Most people think of a photographer as someone who walks around with a fancy camera.  While having a good camera is a start, a good photographer can produce amazing works with a simple point and shoot.  Having a good camera just makes them even better. The wedding photography also has a lot of good photographers.

It’s all about the lens

Most amateur photographers buy a fancy camera and are content to use the lens that came with the camera.  It’s usually a 18mm-55mm zoom kit lens.

While we’ve all seen our share of nice pictures taken with these lenses, professionals use a large aperture lens.  A large aperture lens allows photographers to take razor sharp pictures.

Professional Photographers Shoot in RAW

Your average point and shoot camera saves the picture in JPEG format.  This is called a “loss compression format.”  This means that the picture is compressed to save space and, in doing so, it throws out a lot of details from the picture.  Most cameras these days save pictures at around 1mb to 2mb each.  Your professional photographer saves every shot in RAW format, which are typically 24mb to 40mb in size.  These picture preserve EVERY DETAIL of the picture.  This allows your photographer to go back to their office to do post production correction for all the shots they have taken.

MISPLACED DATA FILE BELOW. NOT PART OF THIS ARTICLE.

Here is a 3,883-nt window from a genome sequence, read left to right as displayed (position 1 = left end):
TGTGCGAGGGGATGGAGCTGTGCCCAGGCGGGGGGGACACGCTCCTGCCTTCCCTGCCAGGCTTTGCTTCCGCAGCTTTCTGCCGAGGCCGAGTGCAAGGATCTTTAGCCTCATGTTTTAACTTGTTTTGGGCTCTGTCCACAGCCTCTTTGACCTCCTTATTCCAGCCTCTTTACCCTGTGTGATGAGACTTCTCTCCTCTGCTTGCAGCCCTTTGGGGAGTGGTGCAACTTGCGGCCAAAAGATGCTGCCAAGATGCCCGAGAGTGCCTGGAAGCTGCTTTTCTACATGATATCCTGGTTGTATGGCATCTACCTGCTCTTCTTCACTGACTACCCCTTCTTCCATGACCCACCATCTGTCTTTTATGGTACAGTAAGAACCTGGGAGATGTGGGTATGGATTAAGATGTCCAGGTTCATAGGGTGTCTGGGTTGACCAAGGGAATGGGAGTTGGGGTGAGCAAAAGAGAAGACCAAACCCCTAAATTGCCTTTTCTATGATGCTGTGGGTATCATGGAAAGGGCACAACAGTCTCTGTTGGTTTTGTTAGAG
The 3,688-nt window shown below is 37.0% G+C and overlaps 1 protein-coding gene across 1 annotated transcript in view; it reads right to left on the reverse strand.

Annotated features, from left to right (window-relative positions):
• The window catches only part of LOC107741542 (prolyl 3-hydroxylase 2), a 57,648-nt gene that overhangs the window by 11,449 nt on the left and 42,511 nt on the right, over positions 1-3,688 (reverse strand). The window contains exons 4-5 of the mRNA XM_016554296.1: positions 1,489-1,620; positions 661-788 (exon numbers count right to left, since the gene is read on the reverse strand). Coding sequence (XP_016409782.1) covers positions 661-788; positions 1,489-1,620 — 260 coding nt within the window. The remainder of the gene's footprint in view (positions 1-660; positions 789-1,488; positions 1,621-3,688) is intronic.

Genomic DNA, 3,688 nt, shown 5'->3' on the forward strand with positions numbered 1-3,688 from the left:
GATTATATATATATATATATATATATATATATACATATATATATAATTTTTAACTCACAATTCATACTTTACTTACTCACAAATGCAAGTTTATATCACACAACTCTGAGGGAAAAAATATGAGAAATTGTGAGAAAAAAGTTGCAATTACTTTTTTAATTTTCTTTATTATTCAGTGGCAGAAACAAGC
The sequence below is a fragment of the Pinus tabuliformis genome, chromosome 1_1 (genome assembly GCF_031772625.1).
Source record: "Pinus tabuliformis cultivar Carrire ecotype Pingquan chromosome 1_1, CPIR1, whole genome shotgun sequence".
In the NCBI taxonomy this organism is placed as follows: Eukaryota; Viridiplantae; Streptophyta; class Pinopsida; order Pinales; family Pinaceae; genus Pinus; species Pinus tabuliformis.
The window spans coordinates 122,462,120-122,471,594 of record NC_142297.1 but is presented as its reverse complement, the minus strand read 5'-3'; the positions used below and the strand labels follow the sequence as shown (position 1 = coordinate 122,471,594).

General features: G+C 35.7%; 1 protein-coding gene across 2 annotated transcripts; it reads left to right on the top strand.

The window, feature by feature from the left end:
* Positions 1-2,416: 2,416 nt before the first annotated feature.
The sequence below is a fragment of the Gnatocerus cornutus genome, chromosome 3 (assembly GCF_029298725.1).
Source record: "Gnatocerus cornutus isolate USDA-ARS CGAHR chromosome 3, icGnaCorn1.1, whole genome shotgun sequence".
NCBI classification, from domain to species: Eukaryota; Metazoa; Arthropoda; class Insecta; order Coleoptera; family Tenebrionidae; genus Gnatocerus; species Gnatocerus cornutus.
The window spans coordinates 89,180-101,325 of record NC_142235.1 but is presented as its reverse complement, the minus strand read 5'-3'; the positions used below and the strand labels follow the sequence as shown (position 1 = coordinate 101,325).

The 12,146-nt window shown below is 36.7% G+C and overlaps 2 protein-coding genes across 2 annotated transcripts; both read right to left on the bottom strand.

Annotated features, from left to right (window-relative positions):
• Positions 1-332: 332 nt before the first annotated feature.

Post Production

After a typical shoot, your professional photographer goes back to their computer and dumps the thousands of pictures they and their second have taken and tries to distill them down to less than 50.  If you’ve got a digital camera, you know how much work this is and how hard it is to do.

After they select the best from the collection, they will then have to meticulously go through and crop the picture and apply color correction and light blending to make the picture pop. We are always going for the “Wow!”  This is EXTREMELY time consuming.  It takes many days of work after a shoot that lasts just a couple of hours.  Each photo can take upwards of 30 minutes of work depending on the photographer and the tools at their disposal.

Your average amateur photographer would just give the whole shoot to you — blurry images and all — leaving it to you to sort it out on your own.

How Hard Can It Be?

The question that many people ask is, “How hard can it be? All you need to do is show up and shoot.”

I hope you can appreciate the difference between your friend who takes photos for you and a professional photographer.   Next time you shop for a photographer, ask him or her how much work goes into post production.  If they say, “what is post production?” then you are not getting a professional photographer.